Thursday, November 24, 2005

Thanksgiving Reflection

It's Thanksgiving here in the United States, a national holiday which for believers has come to have a significantly religious dimension. Actually it strikes me as I write this, that it is perhaps the most significant national holiday and interestingly the most religious of national "secular" holidays. The observation confirms for me that the separation of Church and State that characterizes U.S. democracy and religious freedom was not intended by the founding souls to mean an absence of religion from public life but rather to generate and sustain a climate in which the free expression of religious belief was tolerated (in the true sense of the word, not the minimalist one) and promoted.

Historically, Thanksgiving is complicated. The pilgrims sat down to a meal with the Natives to give thanks to the Creator for the blessings, that seems clear and straightforward. But let's not forget the price that the Natives and the native land have paid for colonialism. In thanksgiving, I pray for the lives and land lost as well for the freedoms and opportunities gained. One doesn't truly balance the other, but at this point, they are both fact and a part of the complex history of humanity. As beneficiaries of such a legacy, we must use what we have inherited for the betterment of all of humanity and the glory of God the Creator.

Religiously, Thanksgiving is a unique moment, one in which the nature of living a Eucharistic life (or at least trying ardently to do) is highlighted by this national pause to give thanks. For Christians, especially for Catholics who enjoy the immeasurable grace of the Holy Eucharist, "Thanksgiving" is what we are called to be each and every time we approach the altar of sacrifice and receive into our beings the Body and Blood of Jesus Christ, the very existence of God in sacramental form. So, in that sense, this national holiday can be a day of moving internal renewal when we realize that this is what are called to be each and every day: living witness of the Body of Christ, giving thanks, giving glory, feeding and making whole through our own presence to others.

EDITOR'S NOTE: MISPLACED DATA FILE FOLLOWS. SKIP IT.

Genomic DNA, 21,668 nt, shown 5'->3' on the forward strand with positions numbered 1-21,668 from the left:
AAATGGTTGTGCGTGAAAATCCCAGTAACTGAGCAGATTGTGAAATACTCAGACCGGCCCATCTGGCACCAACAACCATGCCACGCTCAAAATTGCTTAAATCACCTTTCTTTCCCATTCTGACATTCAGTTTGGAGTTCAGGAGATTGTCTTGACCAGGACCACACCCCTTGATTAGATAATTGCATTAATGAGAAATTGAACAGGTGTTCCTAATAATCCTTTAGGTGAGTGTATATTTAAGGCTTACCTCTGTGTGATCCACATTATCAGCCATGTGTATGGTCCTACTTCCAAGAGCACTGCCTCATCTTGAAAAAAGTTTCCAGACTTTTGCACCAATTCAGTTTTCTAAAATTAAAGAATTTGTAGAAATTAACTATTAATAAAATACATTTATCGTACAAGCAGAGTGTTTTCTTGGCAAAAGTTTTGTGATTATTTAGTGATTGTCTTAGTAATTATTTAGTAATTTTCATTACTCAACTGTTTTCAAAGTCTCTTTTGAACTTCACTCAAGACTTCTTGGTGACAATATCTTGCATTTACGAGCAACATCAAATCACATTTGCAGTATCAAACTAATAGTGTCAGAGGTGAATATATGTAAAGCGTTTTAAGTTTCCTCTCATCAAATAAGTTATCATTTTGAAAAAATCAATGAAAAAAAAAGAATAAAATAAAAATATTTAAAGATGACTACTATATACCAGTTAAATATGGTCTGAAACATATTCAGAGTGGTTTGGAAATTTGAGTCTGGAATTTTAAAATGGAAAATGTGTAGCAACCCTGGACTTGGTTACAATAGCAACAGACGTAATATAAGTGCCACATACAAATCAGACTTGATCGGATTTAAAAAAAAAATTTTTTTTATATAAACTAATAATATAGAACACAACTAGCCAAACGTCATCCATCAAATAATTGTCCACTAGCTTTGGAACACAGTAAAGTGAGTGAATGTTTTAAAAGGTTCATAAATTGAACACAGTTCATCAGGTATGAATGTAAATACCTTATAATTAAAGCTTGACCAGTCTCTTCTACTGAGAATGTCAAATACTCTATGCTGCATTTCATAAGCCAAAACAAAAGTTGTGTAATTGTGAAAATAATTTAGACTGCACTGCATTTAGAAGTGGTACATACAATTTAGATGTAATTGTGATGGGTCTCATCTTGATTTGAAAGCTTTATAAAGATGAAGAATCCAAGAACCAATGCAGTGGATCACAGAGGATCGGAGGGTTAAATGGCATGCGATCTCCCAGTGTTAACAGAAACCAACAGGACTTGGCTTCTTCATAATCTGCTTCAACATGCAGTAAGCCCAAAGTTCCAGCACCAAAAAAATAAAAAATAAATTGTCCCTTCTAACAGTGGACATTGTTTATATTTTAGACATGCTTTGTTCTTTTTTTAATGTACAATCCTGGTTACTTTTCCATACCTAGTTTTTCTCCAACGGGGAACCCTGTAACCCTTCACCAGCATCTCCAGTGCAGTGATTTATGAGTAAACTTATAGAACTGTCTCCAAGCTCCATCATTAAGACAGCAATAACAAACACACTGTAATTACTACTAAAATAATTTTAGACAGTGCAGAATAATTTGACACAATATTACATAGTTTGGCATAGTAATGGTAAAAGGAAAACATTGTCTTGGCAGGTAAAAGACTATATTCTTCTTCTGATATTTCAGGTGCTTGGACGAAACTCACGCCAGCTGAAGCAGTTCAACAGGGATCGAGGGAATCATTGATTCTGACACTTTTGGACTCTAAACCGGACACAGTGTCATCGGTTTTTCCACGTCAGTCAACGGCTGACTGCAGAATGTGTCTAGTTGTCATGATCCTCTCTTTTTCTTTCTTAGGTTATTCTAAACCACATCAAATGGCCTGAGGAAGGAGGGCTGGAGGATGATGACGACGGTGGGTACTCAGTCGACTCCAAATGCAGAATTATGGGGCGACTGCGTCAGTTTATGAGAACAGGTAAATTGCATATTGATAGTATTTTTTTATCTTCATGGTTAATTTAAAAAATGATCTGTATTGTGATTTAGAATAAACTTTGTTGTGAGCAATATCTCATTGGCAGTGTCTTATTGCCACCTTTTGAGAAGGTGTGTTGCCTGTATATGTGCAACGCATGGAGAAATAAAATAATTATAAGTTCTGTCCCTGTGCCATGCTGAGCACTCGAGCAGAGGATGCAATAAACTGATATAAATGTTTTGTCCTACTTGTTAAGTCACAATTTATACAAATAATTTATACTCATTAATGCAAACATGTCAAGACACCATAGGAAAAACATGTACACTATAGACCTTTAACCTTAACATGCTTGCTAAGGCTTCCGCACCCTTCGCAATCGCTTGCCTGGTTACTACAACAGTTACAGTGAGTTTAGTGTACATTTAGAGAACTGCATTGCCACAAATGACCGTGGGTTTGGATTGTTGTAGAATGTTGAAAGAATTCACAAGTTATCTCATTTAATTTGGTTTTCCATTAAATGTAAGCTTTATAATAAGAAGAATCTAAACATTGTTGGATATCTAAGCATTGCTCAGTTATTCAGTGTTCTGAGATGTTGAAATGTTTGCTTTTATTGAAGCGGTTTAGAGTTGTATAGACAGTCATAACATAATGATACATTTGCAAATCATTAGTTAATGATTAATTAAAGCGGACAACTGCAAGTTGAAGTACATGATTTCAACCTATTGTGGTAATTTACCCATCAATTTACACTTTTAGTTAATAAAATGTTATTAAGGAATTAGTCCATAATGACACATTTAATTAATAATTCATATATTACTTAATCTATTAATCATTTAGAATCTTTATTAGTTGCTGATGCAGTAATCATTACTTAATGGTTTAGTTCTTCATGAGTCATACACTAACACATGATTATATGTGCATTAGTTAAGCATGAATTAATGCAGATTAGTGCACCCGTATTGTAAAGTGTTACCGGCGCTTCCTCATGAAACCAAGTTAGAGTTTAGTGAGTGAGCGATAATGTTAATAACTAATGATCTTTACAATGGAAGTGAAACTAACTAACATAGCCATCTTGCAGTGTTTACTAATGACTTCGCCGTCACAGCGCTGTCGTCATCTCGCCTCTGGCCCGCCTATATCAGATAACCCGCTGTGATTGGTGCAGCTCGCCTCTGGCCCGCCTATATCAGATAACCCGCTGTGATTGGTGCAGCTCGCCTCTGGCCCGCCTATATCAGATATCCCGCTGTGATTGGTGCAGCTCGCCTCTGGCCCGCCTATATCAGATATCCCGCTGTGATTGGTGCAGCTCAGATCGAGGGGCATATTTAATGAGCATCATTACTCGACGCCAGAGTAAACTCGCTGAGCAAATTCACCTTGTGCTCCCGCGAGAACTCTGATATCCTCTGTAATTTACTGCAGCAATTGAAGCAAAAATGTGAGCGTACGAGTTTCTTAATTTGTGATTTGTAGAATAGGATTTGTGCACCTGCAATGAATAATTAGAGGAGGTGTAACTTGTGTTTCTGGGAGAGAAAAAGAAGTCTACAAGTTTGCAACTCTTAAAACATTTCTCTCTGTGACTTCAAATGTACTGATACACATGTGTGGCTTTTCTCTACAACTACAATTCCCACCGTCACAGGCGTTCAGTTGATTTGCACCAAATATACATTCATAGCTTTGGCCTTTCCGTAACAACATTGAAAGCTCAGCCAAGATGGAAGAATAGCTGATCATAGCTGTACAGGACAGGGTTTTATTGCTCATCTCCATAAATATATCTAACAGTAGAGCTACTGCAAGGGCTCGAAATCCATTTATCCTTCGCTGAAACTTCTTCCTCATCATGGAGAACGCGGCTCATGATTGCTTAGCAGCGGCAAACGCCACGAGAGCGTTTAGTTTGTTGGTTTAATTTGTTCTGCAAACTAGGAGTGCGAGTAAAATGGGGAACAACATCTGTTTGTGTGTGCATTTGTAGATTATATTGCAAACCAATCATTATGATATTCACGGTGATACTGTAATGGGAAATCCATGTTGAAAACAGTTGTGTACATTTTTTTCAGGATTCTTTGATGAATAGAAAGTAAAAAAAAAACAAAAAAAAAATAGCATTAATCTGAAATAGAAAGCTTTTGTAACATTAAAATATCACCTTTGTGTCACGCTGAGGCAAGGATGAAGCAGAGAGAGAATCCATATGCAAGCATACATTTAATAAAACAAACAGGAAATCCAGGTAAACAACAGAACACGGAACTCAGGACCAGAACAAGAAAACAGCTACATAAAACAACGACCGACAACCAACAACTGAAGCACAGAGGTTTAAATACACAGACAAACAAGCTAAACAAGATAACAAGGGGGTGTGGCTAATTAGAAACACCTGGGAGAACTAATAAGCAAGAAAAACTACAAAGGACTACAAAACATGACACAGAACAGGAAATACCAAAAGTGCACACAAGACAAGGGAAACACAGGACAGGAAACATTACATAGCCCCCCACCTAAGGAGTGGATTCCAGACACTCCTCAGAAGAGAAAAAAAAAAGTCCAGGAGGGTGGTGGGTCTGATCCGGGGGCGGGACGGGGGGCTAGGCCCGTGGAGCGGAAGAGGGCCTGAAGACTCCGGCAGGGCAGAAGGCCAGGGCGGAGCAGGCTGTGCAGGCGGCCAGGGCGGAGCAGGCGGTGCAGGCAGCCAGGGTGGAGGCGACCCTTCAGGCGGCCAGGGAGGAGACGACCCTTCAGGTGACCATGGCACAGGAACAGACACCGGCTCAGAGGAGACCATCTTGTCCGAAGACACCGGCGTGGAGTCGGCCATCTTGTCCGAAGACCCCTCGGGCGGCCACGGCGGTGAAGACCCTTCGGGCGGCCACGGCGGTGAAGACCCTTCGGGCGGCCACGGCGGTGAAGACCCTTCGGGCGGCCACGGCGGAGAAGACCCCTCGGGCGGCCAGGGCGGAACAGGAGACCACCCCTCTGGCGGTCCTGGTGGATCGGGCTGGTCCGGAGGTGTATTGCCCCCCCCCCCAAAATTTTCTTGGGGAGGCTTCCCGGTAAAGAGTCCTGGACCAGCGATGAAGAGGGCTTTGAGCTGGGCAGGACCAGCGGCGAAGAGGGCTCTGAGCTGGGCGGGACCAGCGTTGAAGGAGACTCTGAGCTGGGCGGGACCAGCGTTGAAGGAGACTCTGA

Personally, Thanksgiving is truly bittersweet. It's a great day to be with family and friends and enjoy the gift of presence. It's also the last holiday we had a a whole family, the last holiday we enjoyed with my father physically still with us. Our last Thanksgiving as a family was perhaps the most simple but without knowing it also the most meaningful. It was the most stress-free Thanksgiving we had had in many decades, if not ever. It was a simple homecooked meal with the most important fixings, a family enjoying each other's company. I still miss my Dad very much, and I always will even thought I know he's still with me in a different way.

That said, I realize I have a lot to for which to be grateful, year after year and especially this year.

God's grace sustains me. For that I say, "Thank you, God."

My family loves me. For that I say, "Thank you, God."

My friends are my family. For that I say, "Thank you, God."

I was able to be there for my cousin after his wife died suddenly. For that I say, "Thank you, God."

I was graced to be reunited with a long lost friend after more than a decade and have the opportunity to visit him and see the parish where he is now a pastor. For that I say, "Thank you, God."

I have a parish community with a precious pastoral team that has made a home for the soul. For that I say, "Thank you, God."

I am blessed with a wonderful religious community of which I am a lay associate and a wonderful circle of religious friends from a variety of communities. For that I say, "Thank you, God."

I have had the blessing of adopting two wonderful dogs this past year and, together with my friend, providing them with a loving home. For that I say, "Thank you, God."

I have entered the world of weblogging and the circle of life that surrounds me has been expanded. For that I say, "Thank you, God."

I have had, amidst the worries and challenges of every day life, many moments of grace this past. For that I say, "Thank you, God."

To each of you who grace my life with love and blessings, I pray in song the words of St. Paul:

"I thank my God each time I remember you,
which is constantly,
praising God for the blessings I have known
through your love."

What is the melody for your litany of thanksgiving?


At 2:56 AM , Blogger Steph said...

Good that that last Thanksgiving could be such a peaceful and life-giving time, even in the face of death. I hope your one today was equally life-giving.

At 6:43 AM , Blogger Lisa said...

Thank you for your words, Steph. That "last" Thanksgiving was both peaceful and lifegiving and the memory of it comforting. There was no indication that it would be "the last" as my father appeared perfectly healthy. Who knew that two weeks later the entire world would change in less than a snap of the finger?

This Thanksgiving was life-giving in a way of its own as it provided a moment of reflection and renewal.


At 10:54 AM , Blogger Richard said...

Thanks for the beautiful reflection - and your point about the effects of early American colonization is not lost on us today as the developed world continues to exploit the developing world. Peace.


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